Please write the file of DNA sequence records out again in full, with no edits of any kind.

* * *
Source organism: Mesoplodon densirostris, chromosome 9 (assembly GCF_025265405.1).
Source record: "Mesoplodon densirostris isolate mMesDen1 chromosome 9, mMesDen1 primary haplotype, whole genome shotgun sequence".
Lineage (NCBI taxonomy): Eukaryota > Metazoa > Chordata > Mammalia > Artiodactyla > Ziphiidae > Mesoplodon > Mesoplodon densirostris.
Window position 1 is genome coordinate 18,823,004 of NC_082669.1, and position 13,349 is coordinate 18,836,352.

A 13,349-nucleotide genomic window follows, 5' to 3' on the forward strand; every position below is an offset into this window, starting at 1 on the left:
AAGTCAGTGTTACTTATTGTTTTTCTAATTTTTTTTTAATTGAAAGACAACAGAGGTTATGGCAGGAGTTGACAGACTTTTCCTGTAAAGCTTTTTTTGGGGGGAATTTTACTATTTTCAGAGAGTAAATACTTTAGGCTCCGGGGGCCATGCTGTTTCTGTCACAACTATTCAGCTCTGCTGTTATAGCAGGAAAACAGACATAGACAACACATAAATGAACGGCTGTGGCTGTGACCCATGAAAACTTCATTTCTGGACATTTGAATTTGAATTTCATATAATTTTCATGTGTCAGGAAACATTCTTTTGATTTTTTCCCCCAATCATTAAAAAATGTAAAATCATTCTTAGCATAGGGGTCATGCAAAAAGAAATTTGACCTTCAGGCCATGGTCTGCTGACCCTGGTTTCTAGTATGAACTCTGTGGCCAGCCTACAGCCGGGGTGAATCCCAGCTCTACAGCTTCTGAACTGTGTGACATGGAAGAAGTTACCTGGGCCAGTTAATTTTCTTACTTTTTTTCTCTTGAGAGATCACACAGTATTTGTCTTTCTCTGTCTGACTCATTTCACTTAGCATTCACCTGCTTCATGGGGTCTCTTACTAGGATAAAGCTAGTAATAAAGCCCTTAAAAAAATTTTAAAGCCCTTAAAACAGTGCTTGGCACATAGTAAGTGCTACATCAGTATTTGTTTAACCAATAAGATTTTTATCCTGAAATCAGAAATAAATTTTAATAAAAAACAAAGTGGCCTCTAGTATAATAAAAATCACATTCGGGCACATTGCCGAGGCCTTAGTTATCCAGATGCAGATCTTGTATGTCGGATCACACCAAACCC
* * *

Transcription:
Source organism: Mesoplodon densirostris, chromosome 9 (assembly GCF_025265405.1).
Source record: "Mesoplodon densirostris isolate mMesDen1 chromosome 9, mMesDen1 primary haplotype, whole genome shotgun sequence".
Lineage (NCBI taxonomy): Eukaryota > Metazoa > Chordata > Mammalia > Artiodactyla > Ziphiidae > Mesoplodon > Mesoplodon densirostris.
Window position 1 is genome coordinate 18,823,004 of NC_082669.1, and position 13,349 is coordinate 18,836,352.

A 13,349-nucleotide genomic window follows, 5' to 3' on the forward strand; every position below is an offset into this window, starting at 1 on the left:
AAGTCAGTGTTACTTATTGTTTTTCTAATTTTTTTTTAATTGAAAGACAACAGAGGTTATGGCAGGAGTTGACAGACTTTTCCTGTAAAGCTTTTTTTGGGGGGAATTTTACTATTTTCAGAGAGTAAATACTTTAGGCTCCGGGGGCCATGCTGTTTCTGTCACAACTATTCAGCTCTGCTGTTATAGCAGGAAAACAGACATAGACAACACATAAATGAACGGCTGTGGCTGTGACCCATGAAAACTTCATTTCTGGACATTTGAATTTGAATTTCATATAATTTTCATGTGTCAGGAAACATTCTTTTGATTTTTTCCCCCAATCATTAAAAAATGTAAAATCATTCTTAGCATAGGGGTCATGCAAAAAGAAATTTGACCTTCAGGCCATGGTCTGCTGACCCTGGTTTCTAGTATGAACTCTGTGGCCAGCCTACAGCCGGGGTGAATCCCAGCTCTACAGCTTCTGAACTGTGTGACATGGAAGAAGTTACCTGGGCCAGTTAATTTTCTTACTTTTTTTCTCTTGAGAGATCACACAGTATTTGTCTTTCTCTGTCTGACTCATTTCACTTAGCATTCACCTGCTTCATGGGGTCTCTTACTAGGATAAAGCTAGTAATAAAGCCCTTAAAAAAATTTTAAAGCCCTTAAAACAGTGCTTGGCACATAGTAAGTGCTACATCAGTATTTGTTTAACCAATAAGATTTTTATCCTGAAATCAGAAATAAATTTTAATAAAAAACAAAGTGGCCTCTAGTATAATAAAAATCACATTCGGGCACATTGCCGAGGCCTTAGTTATCCAGATGCAGATCTTGTATGTCGGATCACACCAAACCC